Review – Topaz Sharpen AI
Ever been in a situation where you have quickly captured a shot but have not selected the correct shutter speed or you have slightly missed the focus? As professional travel photographers, we find ourselves in these situations occasionally, even with all the bells and whistles of high-end cameras sometimes you just can’t react quickly enough. We have at times missed focus or haven’t selected the right shutter speed. This is especially the case when taking panning shots. This can be frustrating situations especially when you have nailed the composition.
So does using Topaz Sharpen AI give you better results than those found in most editing applications like Adobe Lightroom, Photoshop, CaptureOne, etc? If the image was captured with perfect focus, then these applications mentioned will do a great job. Where Topaz Sharpen AI really excels is in processing images with –
- Too Soft – General sharpening when it has not been applied in another application. This mode replaces the Sharpen mode in V3.0
- Motion Blur – Softness due to camera shake/movement while taking the shot. This is usually due to handheld shots at low shutter speeds. This mode replaces the Stabilize mode in V3.0
- Out of Focus – Fine-tuning of focus. Where your focus is slightly off with static subjects. This mode replaces the Focus mode in V3.0
Since version V2.1.0, which was introduced in late July 2020, the software can now auto-detect your scene and select the ideal focus mode and settings for your image (see image right). This is great for those that don’t know which mode will best suit their image. Use the toggle to switch Auto – On or Off. If you adjust the settings or mode manually the switch will toggle to OFF.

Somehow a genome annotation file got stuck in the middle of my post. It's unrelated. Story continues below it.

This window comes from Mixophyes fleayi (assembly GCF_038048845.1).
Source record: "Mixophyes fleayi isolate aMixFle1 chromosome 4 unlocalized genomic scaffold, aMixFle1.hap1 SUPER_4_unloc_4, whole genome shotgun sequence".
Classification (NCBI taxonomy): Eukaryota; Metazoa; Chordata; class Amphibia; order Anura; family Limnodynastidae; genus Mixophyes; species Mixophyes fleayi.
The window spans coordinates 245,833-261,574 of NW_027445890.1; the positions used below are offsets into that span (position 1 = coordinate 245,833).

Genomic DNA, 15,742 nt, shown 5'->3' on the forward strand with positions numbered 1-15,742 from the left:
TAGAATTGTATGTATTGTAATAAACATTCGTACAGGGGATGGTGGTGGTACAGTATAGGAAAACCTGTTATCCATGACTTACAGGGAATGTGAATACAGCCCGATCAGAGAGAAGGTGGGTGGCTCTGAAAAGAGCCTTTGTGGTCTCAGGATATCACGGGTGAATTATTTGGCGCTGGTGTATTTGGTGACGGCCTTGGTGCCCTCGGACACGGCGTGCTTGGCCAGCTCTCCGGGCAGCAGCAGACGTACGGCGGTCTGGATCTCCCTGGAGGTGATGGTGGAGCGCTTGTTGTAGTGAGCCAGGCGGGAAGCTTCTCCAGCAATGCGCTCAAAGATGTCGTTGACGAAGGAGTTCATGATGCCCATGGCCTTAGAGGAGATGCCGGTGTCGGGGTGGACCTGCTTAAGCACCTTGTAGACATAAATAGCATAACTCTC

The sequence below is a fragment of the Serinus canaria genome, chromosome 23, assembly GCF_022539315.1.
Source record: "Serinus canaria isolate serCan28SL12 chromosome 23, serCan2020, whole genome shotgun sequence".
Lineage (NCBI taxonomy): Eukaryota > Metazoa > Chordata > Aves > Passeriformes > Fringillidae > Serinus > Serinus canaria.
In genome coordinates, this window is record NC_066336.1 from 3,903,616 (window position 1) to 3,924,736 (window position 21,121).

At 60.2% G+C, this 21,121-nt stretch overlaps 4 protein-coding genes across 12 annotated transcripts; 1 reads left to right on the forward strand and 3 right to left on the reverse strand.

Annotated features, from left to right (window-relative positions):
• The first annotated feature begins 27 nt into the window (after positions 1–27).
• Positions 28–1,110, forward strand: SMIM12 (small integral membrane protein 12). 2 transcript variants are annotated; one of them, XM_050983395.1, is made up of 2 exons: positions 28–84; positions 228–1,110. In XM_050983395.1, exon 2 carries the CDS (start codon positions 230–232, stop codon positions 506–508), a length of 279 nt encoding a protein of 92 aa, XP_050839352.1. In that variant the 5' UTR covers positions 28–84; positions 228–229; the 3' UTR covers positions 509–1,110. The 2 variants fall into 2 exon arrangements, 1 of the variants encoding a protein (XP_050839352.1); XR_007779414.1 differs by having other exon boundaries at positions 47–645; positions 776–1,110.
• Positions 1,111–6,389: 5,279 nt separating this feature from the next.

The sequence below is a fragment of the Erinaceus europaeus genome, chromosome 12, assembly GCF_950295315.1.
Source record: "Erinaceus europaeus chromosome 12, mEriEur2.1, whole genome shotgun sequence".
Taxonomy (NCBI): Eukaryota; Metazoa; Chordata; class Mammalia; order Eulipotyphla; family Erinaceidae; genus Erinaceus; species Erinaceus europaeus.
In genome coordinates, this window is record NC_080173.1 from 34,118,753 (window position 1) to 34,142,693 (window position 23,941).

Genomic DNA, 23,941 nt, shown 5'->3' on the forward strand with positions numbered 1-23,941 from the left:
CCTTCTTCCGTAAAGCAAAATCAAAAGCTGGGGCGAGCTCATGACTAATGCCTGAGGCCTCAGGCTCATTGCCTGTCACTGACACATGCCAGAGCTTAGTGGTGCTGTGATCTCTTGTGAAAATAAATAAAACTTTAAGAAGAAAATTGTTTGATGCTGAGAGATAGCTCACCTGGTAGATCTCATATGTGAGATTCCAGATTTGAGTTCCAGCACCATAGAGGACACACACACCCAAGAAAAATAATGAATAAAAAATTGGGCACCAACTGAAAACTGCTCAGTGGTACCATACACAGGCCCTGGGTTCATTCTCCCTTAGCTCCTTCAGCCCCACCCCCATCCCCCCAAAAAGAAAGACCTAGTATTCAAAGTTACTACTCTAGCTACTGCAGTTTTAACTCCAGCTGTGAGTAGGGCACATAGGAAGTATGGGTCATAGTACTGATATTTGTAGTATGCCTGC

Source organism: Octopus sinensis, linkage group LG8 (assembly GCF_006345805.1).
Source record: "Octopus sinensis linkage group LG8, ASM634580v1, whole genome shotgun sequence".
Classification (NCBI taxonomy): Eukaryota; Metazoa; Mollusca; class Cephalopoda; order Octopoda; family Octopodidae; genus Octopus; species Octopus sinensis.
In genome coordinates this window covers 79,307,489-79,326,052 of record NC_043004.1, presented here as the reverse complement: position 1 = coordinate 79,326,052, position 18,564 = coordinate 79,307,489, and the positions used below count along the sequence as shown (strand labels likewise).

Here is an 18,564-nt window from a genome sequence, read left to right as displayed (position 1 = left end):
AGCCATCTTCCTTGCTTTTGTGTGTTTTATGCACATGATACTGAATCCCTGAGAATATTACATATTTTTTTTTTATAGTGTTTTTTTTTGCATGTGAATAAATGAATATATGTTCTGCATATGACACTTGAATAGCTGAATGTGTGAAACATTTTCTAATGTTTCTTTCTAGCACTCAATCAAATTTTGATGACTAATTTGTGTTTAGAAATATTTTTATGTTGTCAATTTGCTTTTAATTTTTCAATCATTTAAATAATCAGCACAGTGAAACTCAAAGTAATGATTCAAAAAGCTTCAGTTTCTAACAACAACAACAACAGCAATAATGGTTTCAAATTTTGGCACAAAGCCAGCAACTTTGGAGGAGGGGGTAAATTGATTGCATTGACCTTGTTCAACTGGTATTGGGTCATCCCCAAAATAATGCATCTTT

In V3.0 released in 2021, there are now three extra buttons allowing you to select Normal, Very Noisy, & Very Blurry. These are tools that will work in tandem with the focus mode selected. When Auto is selected, Sharpen AI will automatically select the appropriate Focus Mode and one of these selections based on the image. If it selects Very Noisy and you want to correct your noise in another application the just select Normal.
Applying sharpness to a RAW image is necessary as it has not had any processing done in-camera as opposed to JPEG images (straight out of camera). We find that third-party plug-ins (such as Topaz Sharpen AI) seem to provide better results as the plug-in is dedicated to perfecting the results that it’s been designed for. They are always far more intuitive than the features that are built into the major editing suites available and give you far more control. Several companies are now including AI (Artificial Intelligence) algorithms in their apps.
The Topaz Sharpen AI application should not be something you need for every image unless you are using it for your basic sharpening of RAW images. Topaz Sharpen AI does give you some hope for images you would normally have flagged as unacceptable due to lack of sharpness or slightly blurred due to movement.
“There’s nothing worse than the feeling of taking the perfect photo, rushing home, opening it up on your computer… and realizing that it’s blurry at 100%. When this happens, it’s usually caused by one of three problems: camera shake, focus issues, or general softness. Sharpen AI includes a separate module to handle each one.” Topaz Labs
The sharpness and focus of an image is most noticeable when you view it at 100%. For images viewed on smartphones and tablets, the sharpness (or lack of) will not be as evident.
The beauty of Topaz Sharpen AI is the Artificial Intelligence used to apply sharpening with-in the image. The software is able to detect the difference between detail and noise, and apply sharpening based on three different AI models – Motion Blur, Out of Focus, & Too Soft. It can improve sharpness with handheld night or shallow depth of field shots. They have also added a slider to add Grain to your image which can make your image look a little more natural.